Briefing SessionEnglish Language Education SectionCurriculum Development InstituteEducation BureauCollaborative Research and Development “Seed” Project: EE0322 Exploring Strategies for Creative and Academic Writing in the Secondary English Language Curric

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Briefing Session

English Language Education Section Curriculum Development Institute

Collaborative Research and Development “Seed” Project: EE0322 Exploring Strategies for Creative and Academic Writing

in the Secondary English Language Curriculum

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Aim of the “Seed” Project

To develop teachers’ knowledge and capacity in:

incorporating creative and academic writing elements and strategies into the English Language Curriculum to deepen the learning and teaching of writing and enhance students’ writing skills;

adopting effective teaching strategies to guide students to analyse and produce a range of creative and academic texts; and

developing students’ generic skills, including creative thinking, self-learning and communication skills, through engaging them in a variety of writing and assessment activities.

To explore strategies to enhance secondary students’ creative and academic writing skills

Objectives of the “Seed” Project

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Measures to Optimise Senior Secondary English Language Curriculum – In a nutshell

Curriculum

• Adjust the lesson time according to the suggestions in the English Language Curriculum and Assessment Guide (S4 - 6) (2021)

• Integrate the Elective Part into the Compulsory Part

• Offer English-related Applied Learning courses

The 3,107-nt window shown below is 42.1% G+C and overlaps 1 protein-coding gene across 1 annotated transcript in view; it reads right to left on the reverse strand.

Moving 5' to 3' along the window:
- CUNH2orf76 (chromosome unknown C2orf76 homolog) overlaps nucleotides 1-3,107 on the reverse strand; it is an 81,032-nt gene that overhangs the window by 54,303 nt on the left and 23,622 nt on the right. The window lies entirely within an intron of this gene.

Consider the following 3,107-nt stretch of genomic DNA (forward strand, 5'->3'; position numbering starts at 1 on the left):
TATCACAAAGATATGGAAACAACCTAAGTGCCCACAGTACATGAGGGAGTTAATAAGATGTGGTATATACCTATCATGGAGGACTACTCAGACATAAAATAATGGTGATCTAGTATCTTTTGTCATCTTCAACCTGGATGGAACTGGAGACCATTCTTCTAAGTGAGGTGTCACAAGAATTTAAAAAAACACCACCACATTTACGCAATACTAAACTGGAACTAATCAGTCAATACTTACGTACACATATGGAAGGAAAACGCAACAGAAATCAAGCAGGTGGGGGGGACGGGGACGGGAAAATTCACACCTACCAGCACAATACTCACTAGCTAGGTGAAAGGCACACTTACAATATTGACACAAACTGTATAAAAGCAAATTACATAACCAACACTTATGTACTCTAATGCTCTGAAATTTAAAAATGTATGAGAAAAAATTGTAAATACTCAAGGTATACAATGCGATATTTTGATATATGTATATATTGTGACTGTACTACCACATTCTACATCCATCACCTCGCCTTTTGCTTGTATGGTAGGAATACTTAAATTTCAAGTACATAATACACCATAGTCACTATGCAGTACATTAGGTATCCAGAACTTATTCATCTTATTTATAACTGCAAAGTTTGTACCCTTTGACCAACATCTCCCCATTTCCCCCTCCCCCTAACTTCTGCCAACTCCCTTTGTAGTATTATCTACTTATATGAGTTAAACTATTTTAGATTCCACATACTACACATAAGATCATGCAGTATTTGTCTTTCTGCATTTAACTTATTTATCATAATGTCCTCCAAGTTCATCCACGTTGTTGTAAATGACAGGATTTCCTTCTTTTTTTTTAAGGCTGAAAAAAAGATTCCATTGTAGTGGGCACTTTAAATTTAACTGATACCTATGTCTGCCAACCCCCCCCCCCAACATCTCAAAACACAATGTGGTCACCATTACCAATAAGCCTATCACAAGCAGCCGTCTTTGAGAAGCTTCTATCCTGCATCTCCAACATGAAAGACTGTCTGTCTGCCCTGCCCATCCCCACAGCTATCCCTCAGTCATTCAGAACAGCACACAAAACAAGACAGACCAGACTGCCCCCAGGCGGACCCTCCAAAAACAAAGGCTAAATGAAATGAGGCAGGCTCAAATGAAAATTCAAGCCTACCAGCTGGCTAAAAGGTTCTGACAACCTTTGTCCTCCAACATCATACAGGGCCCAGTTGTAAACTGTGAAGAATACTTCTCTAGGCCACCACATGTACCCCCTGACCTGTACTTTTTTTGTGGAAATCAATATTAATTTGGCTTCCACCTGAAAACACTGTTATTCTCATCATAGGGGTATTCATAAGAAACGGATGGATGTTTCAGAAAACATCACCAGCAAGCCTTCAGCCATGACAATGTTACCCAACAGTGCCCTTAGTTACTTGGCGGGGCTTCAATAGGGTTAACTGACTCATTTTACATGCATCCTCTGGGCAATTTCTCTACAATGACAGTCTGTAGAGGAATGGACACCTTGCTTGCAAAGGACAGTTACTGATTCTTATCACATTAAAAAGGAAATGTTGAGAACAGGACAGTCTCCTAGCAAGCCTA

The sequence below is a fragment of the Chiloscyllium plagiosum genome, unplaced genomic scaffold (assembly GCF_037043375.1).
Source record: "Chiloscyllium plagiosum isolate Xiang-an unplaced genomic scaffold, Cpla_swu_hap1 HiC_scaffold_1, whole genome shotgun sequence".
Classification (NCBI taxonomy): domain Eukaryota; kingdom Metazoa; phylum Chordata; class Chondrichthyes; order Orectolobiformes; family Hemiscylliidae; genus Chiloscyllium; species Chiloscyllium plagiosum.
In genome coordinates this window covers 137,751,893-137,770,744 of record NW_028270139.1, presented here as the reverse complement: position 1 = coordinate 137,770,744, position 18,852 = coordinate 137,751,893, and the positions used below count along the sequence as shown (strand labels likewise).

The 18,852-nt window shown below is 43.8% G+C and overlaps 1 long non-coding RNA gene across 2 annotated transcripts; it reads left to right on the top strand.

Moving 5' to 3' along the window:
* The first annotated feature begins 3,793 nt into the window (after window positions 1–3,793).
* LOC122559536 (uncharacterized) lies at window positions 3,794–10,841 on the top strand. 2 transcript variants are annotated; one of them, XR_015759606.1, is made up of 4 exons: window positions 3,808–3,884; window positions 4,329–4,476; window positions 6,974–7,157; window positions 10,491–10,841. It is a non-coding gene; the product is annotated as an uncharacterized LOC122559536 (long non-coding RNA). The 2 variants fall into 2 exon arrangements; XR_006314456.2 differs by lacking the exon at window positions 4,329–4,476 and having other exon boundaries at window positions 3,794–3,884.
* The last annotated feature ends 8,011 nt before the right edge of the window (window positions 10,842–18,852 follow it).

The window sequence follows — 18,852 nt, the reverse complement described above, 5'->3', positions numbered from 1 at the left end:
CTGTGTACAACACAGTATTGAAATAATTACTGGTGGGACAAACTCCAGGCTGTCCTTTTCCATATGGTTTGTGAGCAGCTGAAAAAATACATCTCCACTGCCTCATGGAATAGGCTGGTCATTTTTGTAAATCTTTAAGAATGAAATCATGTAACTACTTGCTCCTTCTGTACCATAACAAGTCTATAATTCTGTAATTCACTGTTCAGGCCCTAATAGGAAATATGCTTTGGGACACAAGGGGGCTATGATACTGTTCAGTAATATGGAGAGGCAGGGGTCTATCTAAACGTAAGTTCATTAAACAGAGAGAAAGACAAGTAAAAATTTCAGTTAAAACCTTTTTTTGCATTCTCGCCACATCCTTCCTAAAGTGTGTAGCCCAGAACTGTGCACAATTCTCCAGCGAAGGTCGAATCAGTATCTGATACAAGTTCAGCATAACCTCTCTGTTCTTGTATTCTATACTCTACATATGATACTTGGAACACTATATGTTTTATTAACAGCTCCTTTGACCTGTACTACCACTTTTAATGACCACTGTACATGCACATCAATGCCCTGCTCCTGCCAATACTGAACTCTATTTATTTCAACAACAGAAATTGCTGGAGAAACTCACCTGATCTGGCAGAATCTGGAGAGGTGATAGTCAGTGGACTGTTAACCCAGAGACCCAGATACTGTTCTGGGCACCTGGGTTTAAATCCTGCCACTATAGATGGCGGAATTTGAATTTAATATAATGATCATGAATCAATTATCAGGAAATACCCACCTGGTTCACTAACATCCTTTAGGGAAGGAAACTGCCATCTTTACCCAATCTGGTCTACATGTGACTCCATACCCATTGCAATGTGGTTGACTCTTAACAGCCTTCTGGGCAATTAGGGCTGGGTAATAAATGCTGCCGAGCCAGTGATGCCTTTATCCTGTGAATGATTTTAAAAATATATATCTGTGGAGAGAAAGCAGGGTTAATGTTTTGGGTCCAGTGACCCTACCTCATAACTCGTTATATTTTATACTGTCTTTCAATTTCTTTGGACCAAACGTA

• Promote academic and creative uses of English

Assessment

• Refine the writing paper by reducing the number of questions and delinking Part B from the elective modules

• Streamline the SBA by allowing flexibility in the number of texts to be read and

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Characteristics of Academic Texts

Formal Objective

Precise

Technical

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Nominalisation Academic vocabulary

Hedging words The passive voice Complex sentences

Cohesive devices

Language Features that Help Achieve an Academic Style

Reference:

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Text Analysis - Awareness-raising and Noticing Activities

HKDSE Practice Paper Reading (Part A) Title: An Ocean Apart

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• To persuade people to support / oppose keeping animals in zoos and aquariums

• To provide reasons and supporting details to justify the arguments/points made

What are the writing purposes of the text? What language features and writing techniques are used to

achieve these rhetorical functions?

Section of the text that supports having zoos & aquariums

Nominalisation:

The noun phrases present the values of zoos and aquariums in a condensed manner to support the argument.

Complex sentences:

The embedded phrase “for…”

provides reasons to support having zoos and aquariums.

Parallelism:

The repeated pattern (magic 3) makes the sentence more catchyand the points and tone more forceful.

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Complex sentences:

(1) The embedded phrase “for…”

provides reasons why large animals should not be kept in aquariums.

(2) The relative clause “who…” gives details about the freedom and social life of animals living in the ocean.

supports the argument against keeping animals in aquariums Complex sentences:

“No matter how large” is an emphatic structure to make the tone more forceful.

Quoting an authority:

It makes the argument more authoritative and persuasive.

Analogy:

The comparison between a whale in a tank and a human in a bathtub vividly shows the plight of confined animals to arouse readers’

empathy and sympathy.

makes the argument more persuasive

Section of the text that opposes having zoos & aquariums